This double uncertainty has the potential to derail even the most carefully laid retirement income plans.

Other Retirement Planning Highlights to Keep in Mind

A couple of other major takeaways from the discussion include:

1. Social Security Is One of the Big Issues of Our Time

Many retirees will rely on Social Security as a primary income source.

As Sharpe observes, Social Security benefits have been increasing with cost-of-living adjustments while “contributions” to the Social Security trust fund haven’t risen in proportion. One question will be how we handle the growing demands of this program in the future.

Without any real policy changes, SS benefits may be reduced in decades ahead. And beneficiaries might receive a roughly somewhere in the neighborhood of $0.80 or less for every dollar of payments promised to them with the reduction.

However, experts also say Social Security is one of the most well-managed programs by the U.S. government. Cash-flows from workers into the Social Security system would help maintain a stability of payments for decades and decades thereafter.

2. Annuities Are Evolving

Annuities are being reimagined and evolving with consumer needs and in response to the demand for “longevity coverage.” Coronavirus has had an impact on life expectancy. But people are still living longer than what they were a half-century ago.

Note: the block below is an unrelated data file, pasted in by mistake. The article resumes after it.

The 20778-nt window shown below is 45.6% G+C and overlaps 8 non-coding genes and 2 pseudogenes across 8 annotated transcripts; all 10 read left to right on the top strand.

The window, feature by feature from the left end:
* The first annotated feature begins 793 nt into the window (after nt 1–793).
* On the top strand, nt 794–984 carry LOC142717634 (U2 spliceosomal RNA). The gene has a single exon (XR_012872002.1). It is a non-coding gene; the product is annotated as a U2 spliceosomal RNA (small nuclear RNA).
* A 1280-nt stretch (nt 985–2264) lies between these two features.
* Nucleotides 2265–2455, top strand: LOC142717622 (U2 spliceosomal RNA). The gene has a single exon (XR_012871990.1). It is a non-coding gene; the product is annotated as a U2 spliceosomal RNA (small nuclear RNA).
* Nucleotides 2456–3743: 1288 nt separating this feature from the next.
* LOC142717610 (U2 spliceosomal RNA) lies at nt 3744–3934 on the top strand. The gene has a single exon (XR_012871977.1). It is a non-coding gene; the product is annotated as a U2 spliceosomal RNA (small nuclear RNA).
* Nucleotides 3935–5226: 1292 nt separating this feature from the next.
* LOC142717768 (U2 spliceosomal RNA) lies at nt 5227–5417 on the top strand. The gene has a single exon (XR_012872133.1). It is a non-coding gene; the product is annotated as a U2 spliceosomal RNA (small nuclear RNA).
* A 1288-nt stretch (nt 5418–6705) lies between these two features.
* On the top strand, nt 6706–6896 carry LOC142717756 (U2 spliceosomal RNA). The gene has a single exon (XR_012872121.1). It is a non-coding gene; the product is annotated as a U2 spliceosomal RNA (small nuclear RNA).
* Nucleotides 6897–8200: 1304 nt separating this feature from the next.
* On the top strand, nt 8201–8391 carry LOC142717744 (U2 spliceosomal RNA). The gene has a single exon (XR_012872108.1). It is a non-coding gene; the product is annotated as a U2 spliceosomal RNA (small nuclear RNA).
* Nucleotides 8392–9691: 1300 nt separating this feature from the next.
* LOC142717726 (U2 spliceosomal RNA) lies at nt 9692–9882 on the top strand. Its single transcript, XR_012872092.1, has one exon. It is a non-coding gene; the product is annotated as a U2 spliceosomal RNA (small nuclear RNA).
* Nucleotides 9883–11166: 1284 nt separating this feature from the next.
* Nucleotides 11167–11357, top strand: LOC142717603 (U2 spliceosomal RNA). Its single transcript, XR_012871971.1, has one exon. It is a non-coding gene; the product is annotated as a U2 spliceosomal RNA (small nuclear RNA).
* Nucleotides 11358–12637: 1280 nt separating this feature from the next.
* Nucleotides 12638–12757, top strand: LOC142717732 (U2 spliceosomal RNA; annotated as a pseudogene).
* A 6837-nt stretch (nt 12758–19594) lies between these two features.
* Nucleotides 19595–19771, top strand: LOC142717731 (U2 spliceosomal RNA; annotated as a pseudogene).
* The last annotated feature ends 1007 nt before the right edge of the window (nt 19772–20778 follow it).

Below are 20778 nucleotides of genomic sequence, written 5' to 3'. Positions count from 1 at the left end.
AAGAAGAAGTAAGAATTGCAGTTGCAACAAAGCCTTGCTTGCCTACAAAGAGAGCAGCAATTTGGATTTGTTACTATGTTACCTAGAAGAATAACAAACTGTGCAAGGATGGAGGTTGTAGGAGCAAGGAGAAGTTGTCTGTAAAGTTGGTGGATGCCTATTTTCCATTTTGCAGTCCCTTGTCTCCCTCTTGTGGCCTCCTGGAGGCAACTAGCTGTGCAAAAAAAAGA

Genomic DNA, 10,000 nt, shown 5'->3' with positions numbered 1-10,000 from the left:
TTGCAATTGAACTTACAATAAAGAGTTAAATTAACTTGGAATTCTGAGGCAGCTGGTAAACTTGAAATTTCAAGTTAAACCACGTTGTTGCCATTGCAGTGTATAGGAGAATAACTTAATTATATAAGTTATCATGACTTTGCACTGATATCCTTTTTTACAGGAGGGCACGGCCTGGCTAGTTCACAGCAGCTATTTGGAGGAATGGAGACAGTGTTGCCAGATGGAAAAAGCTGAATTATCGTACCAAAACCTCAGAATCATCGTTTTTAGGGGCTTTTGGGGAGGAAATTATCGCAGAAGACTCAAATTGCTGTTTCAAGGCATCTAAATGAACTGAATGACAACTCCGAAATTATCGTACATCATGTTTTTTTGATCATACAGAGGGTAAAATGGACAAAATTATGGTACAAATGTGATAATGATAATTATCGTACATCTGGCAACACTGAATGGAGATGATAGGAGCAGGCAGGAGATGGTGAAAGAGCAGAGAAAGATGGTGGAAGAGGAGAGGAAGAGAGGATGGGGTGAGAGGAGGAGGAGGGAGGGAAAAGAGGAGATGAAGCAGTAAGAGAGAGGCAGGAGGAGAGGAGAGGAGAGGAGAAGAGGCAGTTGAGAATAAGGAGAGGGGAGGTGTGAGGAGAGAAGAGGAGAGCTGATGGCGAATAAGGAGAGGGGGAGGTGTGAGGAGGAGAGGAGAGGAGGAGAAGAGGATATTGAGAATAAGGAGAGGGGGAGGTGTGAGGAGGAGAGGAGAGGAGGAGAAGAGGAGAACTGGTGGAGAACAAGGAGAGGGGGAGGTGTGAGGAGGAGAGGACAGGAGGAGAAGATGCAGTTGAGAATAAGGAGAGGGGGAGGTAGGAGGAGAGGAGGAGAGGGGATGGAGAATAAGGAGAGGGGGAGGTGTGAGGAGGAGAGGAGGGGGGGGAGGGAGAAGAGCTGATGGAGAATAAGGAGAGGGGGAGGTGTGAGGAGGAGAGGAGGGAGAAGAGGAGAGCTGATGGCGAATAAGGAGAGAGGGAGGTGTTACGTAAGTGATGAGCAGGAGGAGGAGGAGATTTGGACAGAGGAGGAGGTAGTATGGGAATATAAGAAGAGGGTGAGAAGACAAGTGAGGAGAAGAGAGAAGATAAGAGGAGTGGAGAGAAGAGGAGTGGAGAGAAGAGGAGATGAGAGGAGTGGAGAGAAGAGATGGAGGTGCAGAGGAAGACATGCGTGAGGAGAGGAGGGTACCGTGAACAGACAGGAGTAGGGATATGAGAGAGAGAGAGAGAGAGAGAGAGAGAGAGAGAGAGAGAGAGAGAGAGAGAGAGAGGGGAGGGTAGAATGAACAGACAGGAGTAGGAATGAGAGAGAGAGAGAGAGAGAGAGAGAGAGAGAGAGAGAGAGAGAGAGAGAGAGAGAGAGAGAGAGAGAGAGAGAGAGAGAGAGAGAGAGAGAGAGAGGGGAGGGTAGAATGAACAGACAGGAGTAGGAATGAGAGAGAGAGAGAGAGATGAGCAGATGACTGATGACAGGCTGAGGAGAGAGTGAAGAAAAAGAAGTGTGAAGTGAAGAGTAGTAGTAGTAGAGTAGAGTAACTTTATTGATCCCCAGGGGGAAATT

Annuities have received some criticism for confusion and, in some cases, cost. At times, this has been justified. But in the same breath, it’s incorrect to paint all annuities as having expensive costs.

There is an entire universe of many types of annuities, products, and contract designs. This is like saying that all mutual funds are high-cost.

Cost-Effective Annuity Alternatives Available

Many fixed-type annuities come with low or even no fees. Many firms offering annuity products to their clients are compensated by the insurance company. Your entire initial premium goes to work for you from Day 1 inside your fixed annuity contract.

Dr. Wade Pfau, a leading research authority on retirement income strategies today, has even said that the costs of securing a guaranteed lifetime income from an annuity are low today. Especially when you consider that the demand for these products will grow and grow with people living longer!

Quick Thoughts from a Nobel Laureate on Annuities

Sharpe offered two good insights into the nature and purpose of annuities during his interview. They can be summed up as: